The Other Side

Depression and anxiety are at an all-time high right now.

I’ve been dealing with depression for almost my entire adult life, so I know what healthy behaviors I should be practicing in order to have some sort of control over my illness. For instance, someone with severe depression benefits from having a routine, exercising, eating healthy, etc.

I know to stay diligent when it comes to taking my meds. To keep appointments with my psychiatrist and therapist. Last year, I spent six weeks at an inpatient psychiatric facility, so I’m also equipped with healthy coping mechanisms, as well as a safety plan if I get suicidal. 

I know what to do. So, why is it so hard to do it? Why is there a part of me that doesn’t want to be healthy? There’s another side of me that I constantly battle and no matter how many positive blogs I write about fighting depression, that other side fights to be in control. There have been times where I have let it.

No too long ago before going inpatient at the Menninger Clinic, I let the unhealthy side take over. For some reason, I stopped taking my medication. It seems so stupid; taking pills is not hard but it became an impossible task. Obviously, my mood suffered from not getting my regular meds, but I just didn’t care.

That’s how it happens — you let the unhealthy part of you in just a little and soon the pull of not caring, not having to fight to be happy, commandeers you and you start to suffer in other aspects of your life. It’s easy, so easy, to succumb to this and while there are temporary moments of pleasure, there are permanent actions that are painful. Not just for you but your family, too.

Overeating or bingeing on unhealthy foods became an almost daily occurrence. I abused my anxiety medication. I wanted to escape and those actions gave me that escape, but again, it was all temporary.

Why did I want to escape? I mean, I have an amazing life — a loving family and supportive friends. I’m very fortunate and privileged. I have everything I’ve ever needed. I’m grateful for all that, but I have a very hard time lowering the volume of the voices in my head woh tell me nonstop that I’m not worthy. That I’m an unproductive loser. That there’s no point in being healthy, because I don’t deserve good things. It’s too much work.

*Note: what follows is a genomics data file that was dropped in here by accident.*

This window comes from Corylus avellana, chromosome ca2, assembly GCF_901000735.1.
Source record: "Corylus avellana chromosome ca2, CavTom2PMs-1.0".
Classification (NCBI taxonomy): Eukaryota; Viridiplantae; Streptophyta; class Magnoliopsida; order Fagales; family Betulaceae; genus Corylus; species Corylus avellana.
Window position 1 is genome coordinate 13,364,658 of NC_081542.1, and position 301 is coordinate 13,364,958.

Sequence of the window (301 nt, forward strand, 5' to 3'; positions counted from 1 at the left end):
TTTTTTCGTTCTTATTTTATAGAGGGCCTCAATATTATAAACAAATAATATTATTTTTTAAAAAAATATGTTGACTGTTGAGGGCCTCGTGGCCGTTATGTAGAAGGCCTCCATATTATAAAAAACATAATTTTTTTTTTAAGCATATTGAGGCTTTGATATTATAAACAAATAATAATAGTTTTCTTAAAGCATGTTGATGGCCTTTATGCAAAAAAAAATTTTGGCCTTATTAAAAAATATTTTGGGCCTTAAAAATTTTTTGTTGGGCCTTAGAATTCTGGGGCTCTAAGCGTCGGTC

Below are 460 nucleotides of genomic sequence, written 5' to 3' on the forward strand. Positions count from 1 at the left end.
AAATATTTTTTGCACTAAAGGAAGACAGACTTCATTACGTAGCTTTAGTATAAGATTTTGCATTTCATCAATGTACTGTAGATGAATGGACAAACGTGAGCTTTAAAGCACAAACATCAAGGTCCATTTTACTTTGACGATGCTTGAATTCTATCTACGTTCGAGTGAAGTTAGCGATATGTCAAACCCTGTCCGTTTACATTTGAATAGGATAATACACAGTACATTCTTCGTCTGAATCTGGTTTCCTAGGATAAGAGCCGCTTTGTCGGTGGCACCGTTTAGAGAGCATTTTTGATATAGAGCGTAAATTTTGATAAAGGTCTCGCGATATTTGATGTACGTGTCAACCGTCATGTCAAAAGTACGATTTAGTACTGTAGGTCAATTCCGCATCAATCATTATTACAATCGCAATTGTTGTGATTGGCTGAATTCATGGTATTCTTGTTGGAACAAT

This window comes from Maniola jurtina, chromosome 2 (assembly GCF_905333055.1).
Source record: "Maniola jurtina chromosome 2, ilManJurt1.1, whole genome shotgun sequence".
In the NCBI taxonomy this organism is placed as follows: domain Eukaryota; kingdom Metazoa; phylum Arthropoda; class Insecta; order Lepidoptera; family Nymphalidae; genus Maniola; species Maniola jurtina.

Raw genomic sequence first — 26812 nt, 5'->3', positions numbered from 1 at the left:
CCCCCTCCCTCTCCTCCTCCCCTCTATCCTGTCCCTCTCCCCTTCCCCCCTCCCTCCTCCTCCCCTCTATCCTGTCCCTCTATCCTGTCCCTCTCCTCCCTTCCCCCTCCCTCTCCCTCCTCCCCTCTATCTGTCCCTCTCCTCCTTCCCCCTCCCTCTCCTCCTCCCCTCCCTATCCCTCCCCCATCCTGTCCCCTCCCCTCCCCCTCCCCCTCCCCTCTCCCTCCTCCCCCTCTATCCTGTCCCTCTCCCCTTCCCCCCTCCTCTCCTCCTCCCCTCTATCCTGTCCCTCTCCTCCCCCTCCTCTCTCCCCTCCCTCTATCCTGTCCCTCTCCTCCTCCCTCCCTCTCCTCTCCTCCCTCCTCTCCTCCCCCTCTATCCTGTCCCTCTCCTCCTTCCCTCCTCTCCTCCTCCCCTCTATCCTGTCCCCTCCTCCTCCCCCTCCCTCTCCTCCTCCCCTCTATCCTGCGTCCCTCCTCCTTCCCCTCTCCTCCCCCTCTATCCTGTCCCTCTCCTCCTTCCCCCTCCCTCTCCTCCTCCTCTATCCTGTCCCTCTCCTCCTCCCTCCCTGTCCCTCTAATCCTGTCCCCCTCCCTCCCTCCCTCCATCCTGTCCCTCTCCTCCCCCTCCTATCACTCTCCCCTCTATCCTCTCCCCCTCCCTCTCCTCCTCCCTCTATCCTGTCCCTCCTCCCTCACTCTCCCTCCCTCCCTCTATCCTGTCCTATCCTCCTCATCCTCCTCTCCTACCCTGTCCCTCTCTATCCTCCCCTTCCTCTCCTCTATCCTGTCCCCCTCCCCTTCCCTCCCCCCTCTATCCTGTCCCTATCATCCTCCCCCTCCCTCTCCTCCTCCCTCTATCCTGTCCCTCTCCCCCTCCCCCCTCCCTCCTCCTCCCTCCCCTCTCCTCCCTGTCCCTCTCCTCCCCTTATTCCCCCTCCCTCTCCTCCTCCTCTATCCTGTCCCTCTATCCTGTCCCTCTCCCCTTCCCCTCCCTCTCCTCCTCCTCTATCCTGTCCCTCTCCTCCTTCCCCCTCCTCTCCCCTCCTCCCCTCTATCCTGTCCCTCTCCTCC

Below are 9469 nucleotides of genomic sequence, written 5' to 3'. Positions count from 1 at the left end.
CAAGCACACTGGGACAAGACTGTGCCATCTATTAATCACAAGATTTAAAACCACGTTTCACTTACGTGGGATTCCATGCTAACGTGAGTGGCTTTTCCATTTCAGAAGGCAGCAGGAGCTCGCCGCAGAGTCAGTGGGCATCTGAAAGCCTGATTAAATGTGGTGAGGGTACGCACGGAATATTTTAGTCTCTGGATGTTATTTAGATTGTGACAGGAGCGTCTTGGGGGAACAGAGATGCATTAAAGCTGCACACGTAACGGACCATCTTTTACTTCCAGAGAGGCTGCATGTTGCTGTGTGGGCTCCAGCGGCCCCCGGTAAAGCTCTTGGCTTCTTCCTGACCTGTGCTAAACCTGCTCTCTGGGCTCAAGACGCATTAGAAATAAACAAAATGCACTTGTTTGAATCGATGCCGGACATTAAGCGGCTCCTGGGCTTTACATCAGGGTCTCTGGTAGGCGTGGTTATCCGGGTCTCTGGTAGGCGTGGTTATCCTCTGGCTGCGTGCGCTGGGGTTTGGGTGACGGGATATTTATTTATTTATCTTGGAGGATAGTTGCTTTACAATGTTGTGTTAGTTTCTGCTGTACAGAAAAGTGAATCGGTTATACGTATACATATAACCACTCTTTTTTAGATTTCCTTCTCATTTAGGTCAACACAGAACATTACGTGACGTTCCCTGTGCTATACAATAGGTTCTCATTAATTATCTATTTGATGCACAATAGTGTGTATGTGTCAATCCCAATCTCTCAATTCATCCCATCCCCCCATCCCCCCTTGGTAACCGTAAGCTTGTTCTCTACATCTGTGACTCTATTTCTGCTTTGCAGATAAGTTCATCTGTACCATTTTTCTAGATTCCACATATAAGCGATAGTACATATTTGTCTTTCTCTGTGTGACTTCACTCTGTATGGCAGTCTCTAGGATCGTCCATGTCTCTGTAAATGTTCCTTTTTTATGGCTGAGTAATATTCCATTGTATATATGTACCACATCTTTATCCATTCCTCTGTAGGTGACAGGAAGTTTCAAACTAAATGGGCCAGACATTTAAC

I know that’s my depression and anxiety talking. And I know that they’re liars. I know it all, but there’s a big difference in knowing what to do and actually doing it. Therein lies the struggle everyone with depression deals with.

I’ve been inpatient, I’ve done therapy, I’ve done ECT treatments, I’ve taken dozens of medications. I’m much better than I was but that doesn’t mean it’s not a daily fight. I’ll always be saddled with this disease and I’ll always fight that darker “other side.” I pray that I’ll always win but there is a part of me that thinks I won’t.

It’s hard fighting my own brain. Believe me when I say that my brain is an adept fighter. One of its tricks is to tell me I’m amazing one minute and then next that I should kill myself. It doesn’t fight fair. None of this is fair, not that it matters.

This blog feels like some long rant, but that’s all I got today.

Everybody struggles with depression differently. If you’d like to read more about depression and mental illness, please visit the National Alliance on Mental Illness.

If you or a loved one is struggling with suicidal ideation, please call the National Suicide Prevention Lifeline at 1-800-273-8255. It’s available 24/7.

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